There will no longer be a Single Child and Family tier, according to Nasdaq. Instead of having two options, all members will be granted access to a family account, and each account will allow up to four child profiles. PC Mag reports that this creates a divide with prices in how they are changing. Single Child subscribers who subscribe to Prime will pay $2 more per month, and non-Prime subscribers will pay $3 more per month. Family members will save $2 per month. For those unfamiliar with the previous offerings, Prime subscribers paid $2.99 per month, and non-Prime subscribers paid $4.99 per month.

In the price update email sent to customers, Amazon states that this is the first time they have changed their pricing since their launch in 2012. Since that initial launch, they have expanded to new  brands including Nickelodeon, Disney, and LEGO. They have been able to launch their first mobile games, which came out in April of this year. Amazon has partnered with Glow to feature licensed picture books, games, and activities to make kids content more interactive, according to Kidscreen.

Amazon Kids+ offers families unlimited access to kid-friendly books, movies, TV shows, education apps, games and kids’ skills, and can accessed on a variety of devices. Parents can access parental controls to create balance for their children and limit the amount of screen time. Also, parents can set filters for age-appropriate content, manage web browsing and access content usage.

Girl lying on a rug looking at Amazon Kids+ programming on a smartphone
Source: Amazon

Apple Says “Down with Passwords”

Apple has finally had it with compromised passwords and bad passwords. We like to think our passwords our secure, but Apple says otherwise. In a move toward “password elimination,” the tech giant is working on creating “Passkeys” with iOS 16 and macOS Ventura, Wired reported.

Passkeys are intended to replace existing passwords with digital keys, to be unlocked by Touch ID and Face ID, Apple shared at their Worldwide Developer Conference. If someone signs into a website on their MacBook, they would be prompted on their phone to verify their identity before they could sign in. No Apple desktop or laptop? No problem, said AppleInsider. A user can scan a QR code via their iPhone or iPad to prompt authentication. Passkeys utilize biometrics to verify who’s signing in.

The word "password" on a screen with a row of black dots underneath, representing a hidden password.
Source: Envato Elements

This move is a bold attempt to create a password-less future, and leave people less susceptible to phishing attacks. In addition, there are no passwords to be compromised in the event of a data breach. Passkeys can’t be reused, and someone doesn’t have to worry about remembering a complex password. Since data will be stored on a device instead of a web server, information is more resistant to being stolen.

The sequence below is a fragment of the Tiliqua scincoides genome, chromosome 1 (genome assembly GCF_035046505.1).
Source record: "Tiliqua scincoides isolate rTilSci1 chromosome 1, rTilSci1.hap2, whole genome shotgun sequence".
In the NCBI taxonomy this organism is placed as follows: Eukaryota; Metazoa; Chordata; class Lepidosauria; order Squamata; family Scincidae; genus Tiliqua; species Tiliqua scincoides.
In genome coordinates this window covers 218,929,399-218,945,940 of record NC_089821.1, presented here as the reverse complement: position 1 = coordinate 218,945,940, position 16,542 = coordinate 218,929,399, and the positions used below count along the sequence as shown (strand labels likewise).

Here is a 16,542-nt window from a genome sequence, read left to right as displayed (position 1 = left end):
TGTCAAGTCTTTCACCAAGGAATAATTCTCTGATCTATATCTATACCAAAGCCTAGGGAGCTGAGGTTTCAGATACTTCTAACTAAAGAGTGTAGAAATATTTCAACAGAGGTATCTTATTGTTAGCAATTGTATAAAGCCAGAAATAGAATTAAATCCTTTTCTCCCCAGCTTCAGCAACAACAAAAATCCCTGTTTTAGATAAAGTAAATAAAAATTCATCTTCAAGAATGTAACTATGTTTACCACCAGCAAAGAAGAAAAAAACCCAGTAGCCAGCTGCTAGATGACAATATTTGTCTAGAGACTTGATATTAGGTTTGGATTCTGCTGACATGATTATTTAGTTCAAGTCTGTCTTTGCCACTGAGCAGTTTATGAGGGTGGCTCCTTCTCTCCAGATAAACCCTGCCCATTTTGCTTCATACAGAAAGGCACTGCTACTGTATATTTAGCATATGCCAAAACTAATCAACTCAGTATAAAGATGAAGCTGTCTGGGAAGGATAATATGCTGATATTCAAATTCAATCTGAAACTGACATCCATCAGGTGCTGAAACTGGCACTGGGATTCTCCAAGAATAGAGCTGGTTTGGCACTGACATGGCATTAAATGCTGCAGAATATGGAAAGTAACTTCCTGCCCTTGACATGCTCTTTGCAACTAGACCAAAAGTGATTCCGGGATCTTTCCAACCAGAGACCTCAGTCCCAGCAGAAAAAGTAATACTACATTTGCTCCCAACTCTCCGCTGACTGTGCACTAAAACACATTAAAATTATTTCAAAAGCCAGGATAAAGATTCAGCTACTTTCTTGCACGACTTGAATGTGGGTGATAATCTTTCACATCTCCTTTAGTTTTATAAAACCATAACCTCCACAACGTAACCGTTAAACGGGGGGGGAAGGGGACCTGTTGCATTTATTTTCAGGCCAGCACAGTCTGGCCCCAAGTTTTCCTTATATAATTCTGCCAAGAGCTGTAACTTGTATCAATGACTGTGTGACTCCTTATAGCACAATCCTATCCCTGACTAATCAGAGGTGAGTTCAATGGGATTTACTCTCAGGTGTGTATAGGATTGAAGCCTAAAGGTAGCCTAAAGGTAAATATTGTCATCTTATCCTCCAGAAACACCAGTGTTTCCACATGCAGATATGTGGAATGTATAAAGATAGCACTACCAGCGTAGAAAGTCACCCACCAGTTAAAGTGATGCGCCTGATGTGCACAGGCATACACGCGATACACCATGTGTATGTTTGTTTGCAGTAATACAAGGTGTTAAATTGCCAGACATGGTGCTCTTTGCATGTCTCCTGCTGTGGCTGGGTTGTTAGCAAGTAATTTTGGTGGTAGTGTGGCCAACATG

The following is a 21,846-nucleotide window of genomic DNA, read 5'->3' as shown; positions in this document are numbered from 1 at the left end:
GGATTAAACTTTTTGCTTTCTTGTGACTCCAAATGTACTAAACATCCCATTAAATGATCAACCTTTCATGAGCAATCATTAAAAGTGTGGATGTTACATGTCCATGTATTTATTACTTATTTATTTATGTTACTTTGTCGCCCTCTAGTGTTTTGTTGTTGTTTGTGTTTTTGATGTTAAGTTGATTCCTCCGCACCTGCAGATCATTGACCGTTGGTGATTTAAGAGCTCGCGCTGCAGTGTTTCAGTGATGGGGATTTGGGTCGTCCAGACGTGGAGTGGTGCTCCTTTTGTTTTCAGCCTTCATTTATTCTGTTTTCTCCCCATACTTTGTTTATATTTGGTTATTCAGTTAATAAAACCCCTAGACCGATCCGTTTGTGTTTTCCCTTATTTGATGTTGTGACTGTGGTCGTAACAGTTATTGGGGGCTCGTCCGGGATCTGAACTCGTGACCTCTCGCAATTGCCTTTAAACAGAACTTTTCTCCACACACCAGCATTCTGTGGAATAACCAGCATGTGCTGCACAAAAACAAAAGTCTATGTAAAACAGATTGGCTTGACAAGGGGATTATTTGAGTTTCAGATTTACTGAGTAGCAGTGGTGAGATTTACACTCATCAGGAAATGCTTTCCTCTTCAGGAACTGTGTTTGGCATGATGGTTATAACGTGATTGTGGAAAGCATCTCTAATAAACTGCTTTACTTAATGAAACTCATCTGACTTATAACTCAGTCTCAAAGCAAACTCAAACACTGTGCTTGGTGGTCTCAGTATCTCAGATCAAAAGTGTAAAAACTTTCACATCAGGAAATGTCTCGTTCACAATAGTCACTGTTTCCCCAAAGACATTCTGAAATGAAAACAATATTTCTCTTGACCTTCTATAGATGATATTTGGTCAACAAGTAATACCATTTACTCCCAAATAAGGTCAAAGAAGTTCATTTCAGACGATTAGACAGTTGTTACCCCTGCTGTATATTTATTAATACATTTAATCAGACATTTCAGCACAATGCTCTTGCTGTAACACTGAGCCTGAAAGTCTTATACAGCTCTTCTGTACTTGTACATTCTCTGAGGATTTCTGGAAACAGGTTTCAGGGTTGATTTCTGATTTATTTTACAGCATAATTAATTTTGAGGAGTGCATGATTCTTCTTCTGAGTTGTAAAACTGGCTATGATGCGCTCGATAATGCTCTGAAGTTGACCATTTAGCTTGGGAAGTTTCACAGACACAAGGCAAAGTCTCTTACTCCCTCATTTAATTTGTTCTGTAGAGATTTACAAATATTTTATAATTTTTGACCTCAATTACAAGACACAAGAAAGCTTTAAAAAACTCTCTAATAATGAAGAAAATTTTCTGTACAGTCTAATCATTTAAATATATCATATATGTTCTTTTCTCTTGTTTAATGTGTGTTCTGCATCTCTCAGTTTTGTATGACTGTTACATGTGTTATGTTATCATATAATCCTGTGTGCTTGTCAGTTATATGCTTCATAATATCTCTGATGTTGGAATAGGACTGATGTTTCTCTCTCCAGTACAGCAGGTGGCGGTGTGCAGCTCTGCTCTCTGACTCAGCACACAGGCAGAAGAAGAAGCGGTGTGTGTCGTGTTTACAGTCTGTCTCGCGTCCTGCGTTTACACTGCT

“Because it’s just a single tap to sign in, it’s simultaneously easier, faster and most secure than almost all common forms of authentication today,” Garrett Davison of the Authentication Experience Team said.

Microsoft and Google also have authentication devices. Microsoft Authenticator allows users to sign into their Microsoft Office Suite or computers via biometrics, leaving work information more secure. Google allows other devices to be saved on their authentication platform as well. All three tech giants have teamed up to expand support for passwordless logins, according to TechCrunch. Collectively, their goal is to launch an authentication standard within the next year.

State of the Subscription: A Snapshot

Subscription services seem like they are everywhere, and you can find one for anything. C + R Research conducted a study on how much consumers are really spending. Consumers were asked individually to break down their monthly payments for each subscription service across different categories.

When asked how much they estimated they spent on subscription services monthly, the average guess was $86. The actual monthly spend was, on average, $219. In addition, most consumers underestimated their monthly spend on subscriptions by $133 and were spending two and a half times their original estimate.

The study also considered forgotten subscriptions. They found the following:

  • 74% of those surveyed said it’s easy to forget about recurring monthly subscription charges.
  • 42% have forgotten about a recurring payment and have paid for subscriptions they no longer use.
  • 14% set all of their monthly subscriptions to auto pay.
  • 14% do not utilize auto pay.
  • 72% utilize auto pay for some subscriptions, but not all of them.

The most forgotten about subscription service? Phone bills with 31% of those surveyed forgetting about that bill. Other subscriptions consumers often forget about include internet service, streaming services, Amazon Prime, digital subscriptions, gaming subscriptions, and news subscriptions.

Another interesting question asked was if users share their subscription. The topic of subscription sharing has been hot lately, especially with Netflix cracking down on their subscription sharing. Currently, Netflix is testing ways to crack down on password-sharing and will start charging accordingly. When consumers were asked if they are sharing their subscriptions, C + R Research found the following:

  • 56% were not sharing their streaming services.
  • 26% were sharing and did not pay for the service.
  • 18% were sharing and were splitting the cost of the service.

From a consumer standpoint, the lesson here is to document subscriptions, their cost, renewal timeframe, and product or service provided. For subscription companies, the lesson is to show your value early and often so subscribers not only remember that they subscribed to your product or service, but they use it and appreciate it enough to continue it.

Close-up image of woman choosing streaming service subscription plan on tablet computer
Source: Envato Elements